When is an attack on democracy not an attack on democracy? When the government says that they are defending democracy, of course. That seems to be the thinking in Israel's higher circles in any case as a bill moves towards becoming law that will ban Israeli citizens from advocating boycotts of Israel or its illegal occupations. It seems likely that the bill will pass with more or less fillibustering from the parliamentary opposition.
The real story here is that it's not surprising that over the long term, in order to sustain the Israeli dictatorship over the Palestinian population, it will have to reduce more and more the trappings of democracy for the minority of its population who are Jewish. Since its founding Israel has moved more and more away from "labour zionism" and "socialist zionism" towards the kind of far-right revisionist zionism espoused by people like Ze'ev Jabotinsky.
And since the only justification that could exist for taking over Palestine and re-designating it by its (short-lived) biblical name was to refer to religious doctrine, it's also not a surprise that the reversion to open racism has been accompanied by a rise in power of obscurantist Jewish fundamentalism. The religious fervour, the racism, the regime of permanent military crisis, these things are all necessary to sustain the campaign to colonize "eretz Israel" by driving out the indigenous population.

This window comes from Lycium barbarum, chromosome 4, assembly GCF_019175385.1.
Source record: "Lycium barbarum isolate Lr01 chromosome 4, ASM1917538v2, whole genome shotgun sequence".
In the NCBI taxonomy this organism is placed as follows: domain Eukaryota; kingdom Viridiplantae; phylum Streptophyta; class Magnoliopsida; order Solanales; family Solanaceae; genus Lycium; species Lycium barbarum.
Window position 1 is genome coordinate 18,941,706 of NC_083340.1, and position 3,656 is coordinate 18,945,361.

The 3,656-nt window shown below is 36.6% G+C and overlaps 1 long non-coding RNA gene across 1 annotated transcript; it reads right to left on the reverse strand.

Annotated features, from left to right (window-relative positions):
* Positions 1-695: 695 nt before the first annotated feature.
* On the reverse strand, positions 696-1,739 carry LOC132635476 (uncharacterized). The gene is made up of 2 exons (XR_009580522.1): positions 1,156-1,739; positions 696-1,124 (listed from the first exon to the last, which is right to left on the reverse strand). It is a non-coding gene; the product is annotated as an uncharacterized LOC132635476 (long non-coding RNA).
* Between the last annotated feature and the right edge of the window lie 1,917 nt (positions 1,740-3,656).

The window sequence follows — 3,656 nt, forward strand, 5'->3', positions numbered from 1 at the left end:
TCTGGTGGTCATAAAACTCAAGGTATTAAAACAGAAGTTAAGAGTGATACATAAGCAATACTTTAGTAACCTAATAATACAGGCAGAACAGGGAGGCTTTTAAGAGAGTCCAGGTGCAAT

The present law, a response to the global disgust and growing boycott/divestment movement directed towards Israel's apartheid policies, is just another step down a road whose path was laid at the very foundation. Any society that is founded upon oppressing, dispossessing and humiliating another, will ultimately turn inwards and devour itself.
Israel prepares to pass law banning citizens from calling for boycotts | World news | guardian.co.uk